So Childe Rowland said the two things over and over again, till he knew them by heart, and he thanked the Warlock Merlin and went on his way. And he went along, and along, and along, and still further along, till he came to the horse-herd of the King of Elfland feeding his horses. These he knew by their fiery eyes, and knew that he was at last in the land of Fairy.
McIntish stood in the middle of the lodge and spoke with great warmth and feeling, telling them that Chis-chis-chash warriors had stolen his horse-herd that he had traced it to their camp and demanded its return.
"Canst thou tell me," said Childe Rowland to the horse-herd, "where the King of Elfland's Dark Tower is?" "I cannot tell thee," said the horse-herd, "but go on a little further and thou wilt come to the cow-herd, and he, maybe, can tell thee."
Beyond the northern sentry-line, and beyond the sod huts of the scouts, they spied the first sign of the horse-herd they sought a herd composed of the sutler's spike-team, a four-in-hand used on the wood-wagon, Lieutenant Fraser's "Buckskin," and a dozen or fifteen second-choice mounts belonging to absent officers. That sign was a spark on the ground a long way ahead.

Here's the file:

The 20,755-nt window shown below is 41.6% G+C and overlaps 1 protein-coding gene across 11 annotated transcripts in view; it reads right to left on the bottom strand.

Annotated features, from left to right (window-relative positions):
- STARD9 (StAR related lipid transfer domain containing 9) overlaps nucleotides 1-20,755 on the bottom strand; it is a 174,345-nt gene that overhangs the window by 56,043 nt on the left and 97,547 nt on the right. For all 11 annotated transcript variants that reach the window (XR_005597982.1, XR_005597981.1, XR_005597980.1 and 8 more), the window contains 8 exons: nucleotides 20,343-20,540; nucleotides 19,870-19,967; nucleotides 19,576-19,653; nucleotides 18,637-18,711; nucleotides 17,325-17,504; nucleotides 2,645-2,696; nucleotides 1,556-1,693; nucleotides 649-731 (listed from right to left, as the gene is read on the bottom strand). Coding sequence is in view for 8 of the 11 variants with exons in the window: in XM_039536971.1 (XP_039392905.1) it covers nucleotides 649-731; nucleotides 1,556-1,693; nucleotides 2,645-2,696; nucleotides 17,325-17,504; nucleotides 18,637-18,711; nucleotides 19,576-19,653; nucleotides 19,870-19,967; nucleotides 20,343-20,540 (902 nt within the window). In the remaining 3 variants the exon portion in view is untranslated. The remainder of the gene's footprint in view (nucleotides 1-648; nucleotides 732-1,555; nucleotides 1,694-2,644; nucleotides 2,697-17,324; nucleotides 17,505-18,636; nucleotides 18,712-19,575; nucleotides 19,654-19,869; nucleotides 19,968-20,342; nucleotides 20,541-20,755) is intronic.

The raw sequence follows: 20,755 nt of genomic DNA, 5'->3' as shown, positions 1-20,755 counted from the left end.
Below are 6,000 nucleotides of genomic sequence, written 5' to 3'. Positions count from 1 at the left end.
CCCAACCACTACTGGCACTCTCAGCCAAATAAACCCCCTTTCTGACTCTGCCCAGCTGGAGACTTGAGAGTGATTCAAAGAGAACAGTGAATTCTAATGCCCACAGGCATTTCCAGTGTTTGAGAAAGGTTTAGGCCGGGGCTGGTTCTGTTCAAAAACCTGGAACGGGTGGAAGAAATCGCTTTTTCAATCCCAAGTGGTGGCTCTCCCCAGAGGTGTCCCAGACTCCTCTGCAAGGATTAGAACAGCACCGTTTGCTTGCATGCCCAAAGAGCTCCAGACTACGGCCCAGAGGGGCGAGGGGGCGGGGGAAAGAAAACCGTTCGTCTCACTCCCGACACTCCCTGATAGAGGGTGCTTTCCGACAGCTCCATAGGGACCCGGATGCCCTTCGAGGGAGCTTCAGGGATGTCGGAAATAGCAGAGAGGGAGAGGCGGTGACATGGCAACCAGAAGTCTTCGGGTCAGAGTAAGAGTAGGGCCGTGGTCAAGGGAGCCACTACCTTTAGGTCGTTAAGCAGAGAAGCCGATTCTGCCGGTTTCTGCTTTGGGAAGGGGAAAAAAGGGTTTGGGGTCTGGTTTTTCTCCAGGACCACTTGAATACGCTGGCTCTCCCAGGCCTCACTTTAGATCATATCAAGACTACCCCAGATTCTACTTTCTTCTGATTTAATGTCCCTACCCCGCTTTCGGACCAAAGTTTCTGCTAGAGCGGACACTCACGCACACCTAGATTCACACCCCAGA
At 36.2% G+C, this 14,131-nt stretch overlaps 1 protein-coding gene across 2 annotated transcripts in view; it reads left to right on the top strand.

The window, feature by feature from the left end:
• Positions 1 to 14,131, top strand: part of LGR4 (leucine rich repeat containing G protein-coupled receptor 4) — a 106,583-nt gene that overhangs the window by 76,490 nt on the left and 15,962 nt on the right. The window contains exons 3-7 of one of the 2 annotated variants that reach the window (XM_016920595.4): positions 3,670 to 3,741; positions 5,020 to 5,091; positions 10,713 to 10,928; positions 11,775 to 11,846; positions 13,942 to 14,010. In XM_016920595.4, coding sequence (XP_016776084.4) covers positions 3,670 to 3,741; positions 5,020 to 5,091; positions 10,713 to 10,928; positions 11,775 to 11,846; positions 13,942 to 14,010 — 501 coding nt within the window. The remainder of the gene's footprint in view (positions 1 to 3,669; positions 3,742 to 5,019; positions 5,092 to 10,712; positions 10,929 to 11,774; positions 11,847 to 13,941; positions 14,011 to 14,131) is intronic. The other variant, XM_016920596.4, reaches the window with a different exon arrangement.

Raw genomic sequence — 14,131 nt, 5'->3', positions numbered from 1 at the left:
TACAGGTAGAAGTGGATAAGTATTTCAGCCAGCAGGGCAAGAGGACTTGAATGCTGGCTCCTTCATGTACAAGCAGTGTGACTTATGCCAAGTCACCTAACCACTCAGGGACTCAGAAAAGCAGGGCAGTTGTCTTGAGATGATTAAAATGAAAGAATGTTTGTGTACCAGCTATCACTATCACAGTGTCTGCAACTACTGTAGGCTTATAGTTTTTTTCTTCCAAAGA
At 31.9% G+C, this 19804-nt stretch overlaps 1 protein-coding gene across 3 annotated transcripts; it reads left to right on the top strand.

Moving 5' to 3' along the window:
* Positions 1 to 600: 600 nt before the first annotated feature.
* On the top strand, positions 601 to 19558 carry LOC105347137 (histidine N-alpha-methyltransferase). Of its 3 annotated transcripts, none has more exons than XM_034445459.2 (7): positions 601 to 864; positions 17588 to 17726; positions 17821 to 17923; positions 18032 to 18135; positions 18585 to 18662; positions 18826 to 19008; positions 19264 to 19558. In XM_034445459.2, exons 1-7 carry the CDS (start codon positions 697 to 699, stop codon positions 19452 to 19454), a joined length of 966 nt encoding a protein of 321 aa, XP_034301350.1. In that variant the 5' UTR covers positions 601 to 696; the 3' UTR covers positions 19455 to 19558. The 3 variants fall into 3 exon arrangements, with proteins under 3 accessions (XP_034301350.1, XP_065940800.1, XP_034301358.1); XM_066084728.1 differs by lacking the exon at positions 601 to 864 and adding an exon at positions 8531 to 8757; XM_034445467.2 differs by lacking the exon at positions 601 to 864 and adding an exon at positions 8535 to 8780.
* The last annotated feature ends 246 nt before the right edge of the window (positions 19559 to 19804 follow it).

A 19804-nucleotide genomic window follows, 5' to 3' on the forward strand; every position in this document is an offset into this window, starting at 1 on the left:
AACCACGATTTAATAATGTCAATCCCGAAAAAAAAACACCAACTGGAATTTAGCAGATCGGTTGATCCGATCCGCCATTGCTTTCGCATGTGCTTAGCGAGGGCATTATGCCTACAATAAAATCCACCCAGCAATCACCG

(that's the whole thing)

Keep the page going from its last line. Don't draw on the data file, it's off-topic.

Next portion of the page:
"The Csikos is a man who from his birth, somehow or other, finds himself seated upon a foal. Instinctively the boy remains fixed upon the animal's back, and grows up in his seat as other children do in the cradle. "The boy grows by degrees to a big horse-herd. To earn his livelihood, he enters the service of some nobleman, or of the Government, who possess in Hungary immense herds of wild horses.
Nor the horse-herd wake in the midnight and hear my fateful cry; Nor yet shall the Wolfing women hear words on the wind go by As they weave and spin the night down when the House is gone to the war, And weep for the swains they wedded and the children that they bore.
Then was Hallblithe glad, and he strode down the bent speedily, his war- gear clashing upon him: and as he came to the foot thereof and on to the grass of the dale, he got amongst the pasturing horses, and passed close by the horse-herd and a woman that was with him. They scowled at him as he went by, but meddled not with him in any way.
That same imagination enabled him to bring up numberless disturbing almost terrible pictures. The astonished helper gazed after him as he went tearing away in the direction of the horse-herd. "By jingo!" he grumbled; "twenty miles and he didn't even say treat!"